What is Retrieval Practice?
Retrieval practice is the strategy of recalling facts, concepts, or events from memory in order to enhance learning. The act of retrieving something from your memory actually strengthens the connections holding it there, making it more likely that you’ll be able to recall it in the future. A classic example of retrieval practice is using flashcards as a study tool. Sometimes called the “testing effect,” retrieval practice in teaching is not limited to quizzes or exams, but can include any exercise where students attempt to retrieve what they have learned from their memory.
Evidence shows that retrieval practice is especially effective at increasing longer-term retention and generally outperforms more common strategies such as repeated studying. Research in classrooms demonstrates that retrieval practice is an extremely robust strategy across age groups and subject domains (McDermott 2021). Retrieval practice also aids in higher-order thinking; it’s not just for memorization. Students who use retrieval practice perform better on complex tasks and show improved metacognition (Pooja and Bain 2019).
Incorporating activities using retrieval practice into your teaching can increase your students’ learning.
Three Ways to Use Retrieval Practice in During Class
There are many ways to use retrieval practice in your instruction. Here are three easy ways to get started:
1) Low-stakes Quizzes
- Frequent low-stakes quizzes are an easy way to incorporate retrieval practice. Quizzes can be free response, multiple choice, or another format. In-class polling works well too. Student feedback can be automatic (in the case of online quizzes), from the instructor, or from peers.
- Questions should be neither too hard nor too easy. The goal is to achieve “desirable difficulty.”
2) Two Things Activity
- Ask students to recall and write down two things they learned today, last class or within a unit of your course. Feedback can come from peers (in pairs or groups), and/or class discussion.
3) Brain Dumps
- Ask students to write down everything they know about a certain topic. The exact prompt used can be narrow (e.g., What is the definition of culture from our textbook?) or broad (e.g., Why does social mobility vary across social groups?), depending on your learning goals. Optionally, students can then compare and contrast their answers with peers in small groups or breakout rooms. A full class discussion can be used to provide instructor feedback.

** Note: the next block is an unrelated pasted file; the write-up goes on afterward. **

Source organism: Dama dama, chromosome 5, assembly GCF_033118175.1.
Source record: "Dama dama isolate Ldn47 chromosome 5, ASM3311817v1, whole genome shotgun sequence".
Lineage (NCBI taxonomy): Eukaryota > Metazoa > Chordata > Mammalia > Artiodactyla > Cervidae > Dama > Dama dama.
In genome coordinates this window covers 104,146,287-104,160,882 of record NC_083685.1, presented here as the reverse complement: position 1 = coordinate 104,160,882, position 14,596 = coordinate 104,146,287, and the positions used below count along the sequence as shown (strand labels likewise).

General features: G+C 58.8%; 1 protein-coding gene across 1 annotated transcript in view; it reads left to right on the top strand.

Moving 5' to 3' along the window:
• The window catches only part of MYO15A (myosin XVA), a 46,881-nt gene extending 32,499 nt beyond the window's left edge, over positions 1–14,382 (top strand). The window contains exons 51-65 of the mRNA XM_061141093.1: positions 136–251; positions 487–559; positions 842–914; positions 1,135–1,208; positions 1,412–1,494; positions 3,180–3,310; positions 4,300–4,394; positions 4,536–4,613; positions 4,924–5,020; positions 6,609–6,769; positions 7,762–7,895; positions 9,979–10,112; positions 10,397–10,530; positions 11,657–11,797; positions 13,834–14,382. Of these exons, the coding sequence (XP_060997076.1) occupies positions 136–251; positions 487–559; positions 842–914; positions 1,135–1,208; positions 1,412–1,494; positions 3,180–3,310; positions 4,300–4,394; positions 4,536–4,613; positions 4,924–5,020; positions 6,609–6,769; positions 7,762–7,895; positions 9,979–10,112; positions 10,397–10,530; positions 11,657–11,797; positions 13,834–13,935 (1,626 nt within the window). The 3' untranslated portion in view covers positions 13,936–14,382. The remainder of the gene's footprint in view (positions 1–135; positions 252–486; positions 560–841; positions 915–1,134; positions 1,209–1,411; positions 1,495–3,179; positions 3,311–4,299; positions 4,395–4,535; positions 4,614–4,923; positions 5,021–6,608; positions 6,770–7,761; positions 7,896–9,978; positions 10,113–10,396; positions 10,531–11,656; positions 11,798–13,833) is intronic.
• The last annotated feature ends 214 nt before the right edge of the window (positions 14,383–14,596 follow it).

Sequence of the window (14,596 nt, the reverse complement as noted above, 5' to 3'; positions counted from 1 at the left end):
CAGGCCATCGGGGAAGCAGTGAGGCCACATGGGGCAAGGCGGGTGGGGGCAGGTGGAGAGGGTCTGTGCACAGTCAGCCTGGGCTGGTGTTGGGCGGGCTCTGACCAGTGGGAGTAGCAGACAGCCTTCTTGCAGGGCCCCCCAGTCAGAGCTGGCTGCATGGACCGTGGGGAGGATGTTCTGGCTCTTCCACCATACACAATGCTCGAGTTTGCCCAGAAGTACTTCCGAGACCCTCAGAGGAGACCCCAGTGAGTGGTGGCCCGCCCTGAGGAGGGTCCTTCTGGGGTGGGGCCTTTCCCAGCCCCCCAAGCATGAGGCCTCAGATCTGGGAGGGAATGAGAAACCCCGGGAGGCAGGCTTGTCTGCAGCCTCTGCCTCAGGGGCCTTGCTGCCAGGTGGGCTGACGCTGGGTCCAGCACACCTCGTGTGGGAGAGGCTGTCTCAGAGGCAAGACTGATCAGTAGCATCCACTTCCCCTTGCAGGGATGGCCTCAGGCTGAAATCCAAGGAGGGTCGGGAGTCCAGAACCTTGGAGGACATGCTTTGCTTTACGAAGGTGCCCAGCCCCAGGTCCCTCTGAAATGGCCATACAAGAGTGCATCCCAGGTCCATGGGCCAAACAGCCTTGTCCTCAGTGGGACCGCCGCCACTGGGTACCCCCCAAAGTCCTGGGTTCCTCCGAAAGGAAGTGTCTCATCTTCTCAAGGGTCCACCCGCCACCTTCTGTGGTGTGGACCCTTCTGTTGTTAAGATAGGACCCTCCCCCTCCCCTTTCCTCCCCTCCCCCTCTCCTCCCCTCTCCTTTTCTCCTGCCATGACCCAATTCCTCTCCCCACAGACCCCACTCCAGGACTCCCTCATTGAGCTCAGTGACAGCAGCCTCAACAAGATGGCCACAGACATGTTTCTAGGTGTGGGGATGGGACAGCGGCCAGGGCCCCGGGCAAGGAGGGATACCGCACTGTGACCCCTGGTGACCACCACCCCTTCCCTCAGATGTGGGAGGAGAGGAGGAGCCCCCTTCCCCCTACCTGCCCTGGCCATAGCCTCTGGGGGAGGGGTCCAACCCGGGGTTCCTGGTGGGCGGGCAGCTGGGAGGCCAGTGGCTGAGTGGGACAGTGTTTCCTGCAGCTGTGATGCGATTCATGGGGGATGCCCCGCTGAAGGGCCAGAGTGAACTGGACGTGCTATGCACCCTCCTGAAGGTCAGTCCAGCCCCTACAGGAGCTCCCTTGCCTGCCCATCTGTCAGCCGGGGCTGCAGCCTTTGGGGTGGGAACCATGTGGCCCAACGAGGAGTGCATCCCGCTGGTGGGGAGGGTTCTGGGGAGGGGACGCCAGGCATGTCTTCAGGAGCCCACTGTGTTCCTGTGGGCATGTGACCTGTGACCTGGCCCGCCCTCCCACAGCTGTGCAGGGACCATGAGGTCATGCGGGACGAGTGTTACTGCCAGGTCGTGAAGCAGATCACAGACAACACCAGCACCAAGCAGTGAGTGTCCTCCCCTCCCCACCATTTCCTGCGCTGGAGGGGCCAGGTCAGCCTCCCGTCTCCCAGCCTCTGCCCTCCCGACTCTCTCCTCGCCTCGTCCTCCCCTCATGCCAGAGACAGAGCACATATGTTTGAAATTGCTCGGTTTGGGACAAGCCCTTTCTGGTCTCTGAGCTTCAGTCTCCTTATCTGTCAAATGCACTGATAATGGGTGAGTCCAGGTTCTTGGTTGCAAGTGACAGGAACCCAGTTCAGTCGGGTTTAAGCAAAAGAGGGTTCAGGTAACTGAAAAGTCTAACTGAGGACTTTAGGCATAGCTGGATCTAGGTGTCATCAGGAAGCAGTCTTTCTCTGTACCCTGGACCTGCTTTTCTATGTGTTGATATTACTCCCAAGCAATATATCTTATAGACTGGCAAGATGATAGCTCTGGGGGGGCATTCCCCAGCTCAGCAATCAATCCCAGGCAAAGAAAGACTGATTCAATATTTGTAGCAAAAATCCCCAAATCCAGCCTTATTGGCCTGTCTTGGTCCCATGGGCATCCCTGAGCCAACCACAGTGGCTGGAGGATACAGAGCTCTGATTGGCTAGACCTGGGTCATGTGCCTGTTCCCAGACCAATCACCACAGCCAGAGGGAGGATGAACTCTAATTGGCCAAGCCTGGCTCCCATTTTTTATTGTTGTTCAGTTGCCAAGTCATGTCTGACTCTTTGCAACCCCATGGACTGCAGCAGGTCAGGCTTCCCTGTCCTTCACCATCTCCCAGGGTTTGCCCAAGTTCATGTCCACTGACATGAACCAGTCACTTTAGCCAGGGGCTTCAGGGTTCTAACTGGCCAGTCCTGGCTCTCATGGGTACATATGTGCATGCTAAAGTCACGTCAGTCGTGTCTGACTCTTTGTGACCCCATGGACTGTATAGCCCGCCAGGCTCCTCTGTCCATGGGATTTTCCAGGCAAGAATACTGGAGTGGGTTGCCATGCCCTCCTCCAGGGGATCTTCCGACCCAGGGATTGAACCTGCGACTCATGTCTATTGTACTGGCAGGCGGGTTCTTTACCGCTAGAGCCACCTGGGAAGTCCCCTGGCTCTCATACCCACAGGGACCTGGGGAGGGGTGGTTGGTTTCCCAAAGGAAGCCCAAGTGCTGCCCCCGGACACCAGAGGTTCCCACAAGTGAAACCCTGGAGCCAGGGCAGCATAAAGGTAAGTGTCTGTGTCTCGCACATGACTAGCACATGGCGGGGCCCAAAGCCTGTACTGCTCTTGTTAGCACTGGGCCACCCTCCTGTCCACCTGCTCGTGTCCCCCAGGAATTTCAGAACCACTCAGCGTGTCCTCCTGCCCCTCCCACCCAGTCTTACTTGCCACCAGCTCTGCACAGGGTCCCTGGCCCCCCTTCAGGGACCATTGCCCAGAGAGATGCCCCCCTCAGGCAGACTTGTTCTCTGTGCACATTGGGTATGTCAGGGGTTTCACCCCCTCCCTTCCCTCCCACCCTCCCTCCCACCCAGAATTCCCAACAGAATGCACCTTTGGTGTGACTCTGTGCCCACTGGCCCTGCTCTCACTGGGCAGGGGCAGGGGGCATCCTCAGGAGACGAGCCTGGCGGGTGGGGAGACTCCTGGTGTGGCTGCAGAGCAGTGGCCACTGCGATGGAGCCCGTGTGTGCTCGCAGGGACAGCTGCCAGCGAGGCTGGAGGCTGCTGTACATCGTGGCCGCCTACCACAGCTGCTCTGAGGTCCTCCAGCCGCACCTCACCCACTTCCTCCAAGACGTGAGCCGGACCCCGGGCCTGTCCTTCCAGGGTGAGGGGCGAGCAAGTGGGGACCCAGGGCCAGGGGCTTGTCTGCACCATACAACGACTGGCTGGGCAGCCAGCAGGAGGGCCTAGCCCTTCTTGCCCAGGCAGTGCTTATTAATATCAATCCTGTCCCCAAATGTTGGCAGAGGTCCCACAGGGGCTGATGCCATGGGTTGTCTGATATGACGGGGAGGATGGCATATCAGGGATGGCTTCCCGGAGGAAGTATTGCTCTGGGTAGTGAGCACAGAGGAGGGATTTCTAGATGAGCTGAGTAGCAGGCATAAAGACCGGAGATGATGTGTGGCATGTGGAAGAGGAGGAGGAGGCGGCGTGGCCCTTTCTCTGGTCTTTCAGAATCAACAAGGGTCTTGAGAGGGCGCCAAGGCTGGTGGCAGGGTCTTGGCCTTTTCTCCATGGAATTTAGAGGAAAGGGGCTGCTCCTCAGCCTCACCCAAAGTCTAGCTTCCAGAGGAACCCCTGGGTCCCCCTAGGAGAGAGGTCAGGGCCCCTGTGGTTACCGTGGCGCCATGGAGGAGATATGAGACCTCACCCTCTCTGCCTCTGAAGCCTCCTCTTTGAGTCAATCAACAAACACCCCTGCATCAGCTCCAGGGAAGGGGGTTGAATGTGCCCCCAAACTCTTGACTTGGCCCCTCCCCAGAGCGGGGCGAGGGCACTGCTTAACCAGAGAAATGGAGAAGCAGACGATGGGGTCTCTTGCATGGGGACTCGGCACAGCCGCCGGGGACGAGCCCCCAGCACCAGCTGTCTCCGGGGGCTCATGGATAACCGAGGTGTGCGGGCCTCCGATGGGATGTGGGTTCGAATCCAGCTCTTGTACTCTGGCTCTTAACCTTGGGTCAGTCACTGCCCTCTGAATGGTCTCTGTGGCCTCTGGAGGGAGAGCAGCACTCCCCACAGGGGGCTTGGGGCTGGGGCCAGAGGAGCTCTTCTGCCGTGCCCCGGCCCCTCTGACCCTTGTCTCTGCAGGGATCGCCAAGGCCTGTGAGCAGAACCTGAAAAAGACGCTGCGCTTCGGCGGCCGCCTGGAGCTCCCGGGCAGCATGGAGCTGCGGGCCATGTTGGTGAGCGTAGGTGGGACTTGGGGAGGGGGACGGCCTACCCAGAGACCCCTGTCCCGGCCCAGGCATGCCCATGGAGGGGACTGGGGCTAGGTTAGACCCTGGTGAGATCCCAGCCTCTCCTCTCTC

Tips for Teaching with Retrieval Practice
Keeping these general tips in mind can help maximize the benefits of retrieval practice exercises for students.
- Giving feedback to students is an important part of retrieval practice, especially when multiple-choice questions are used. Feedback lets the learners know about any errors they made and helps prevent accidentally encoding the wrong material into memory. It can also focus and motivate further study (i.e. it provides formative feedback).
- Retrieval practice activities designed to engage every student are more effective than those that primarily engage only a few students at once. For example, a writing activity where everyone writes works better than asking the class a question and calling on a single student for an answer because the writing activity engages all students in the retrieval activity.
- Most retrieval practice exercises are designed to be closed book in order to maximize “desirable difficulty.” There is evidence, however, that retrieval practice works in both open- and closed-book settings (Agarwal et al 2008). One possible disadvantage to open-book settings is that they may have the unintended effect of reducing student time spent studying if the students know that the future activity will be open book. In general, we suggest closed-book conditions for most retrieval practice exercises, unless other considerations make this impractical (e.g. online quizzes in remote or hybrid courses).
- Explaining to students that the goal of the activity is learning and not assessment can increase student buy-in.
- Not all activities need to be collected or graded, although sometimes collecting even ungraded tasks increases participation.
Agarwal, Pooja K., and Patrice M. Bain. 2019. Powerful Teaching: Unleash the Science of Learning. San Francisco, CA: Jossey-Bass.Agarwal, Pooja K., Jeffrey D. Karpicke, Sean H. K. Kang, Henry L. Roediger, and Kathleen B. McDermott. 2008. “Examining the Testing Effect with Open- and Closed-Book Tests.” Applied Cognitive Psychology 22 (7): 861–76.
Brown, Peter C., Henry L. Roediger III, and Mark A. McDaniel. 2014. Make It Stick: The Science of Successful Learning. Cambridge, Massachusetts: Belknap Press: An Imprint of Harvard University Press.
Karpicke, Jeffrey D., and Janell R. Blunt. 2011. “Retrieval Practice Produces More Learning than Elaborative Studying with Concept Mapping.” Science 331 (6018): 772–75.
McDermott, Kathleen B. 2021. “Practicing Retrieval Facilitates Learning.” Annual Review of Psychology 72 (1): 609–33.
Roediger, Henry L., and Jeffrey D. Karpicke. 2006. “Test-Enhanced Learning: Taking Memory Tests Improves Long-Term Retention.” Psychological Science 17 (3): 249–55.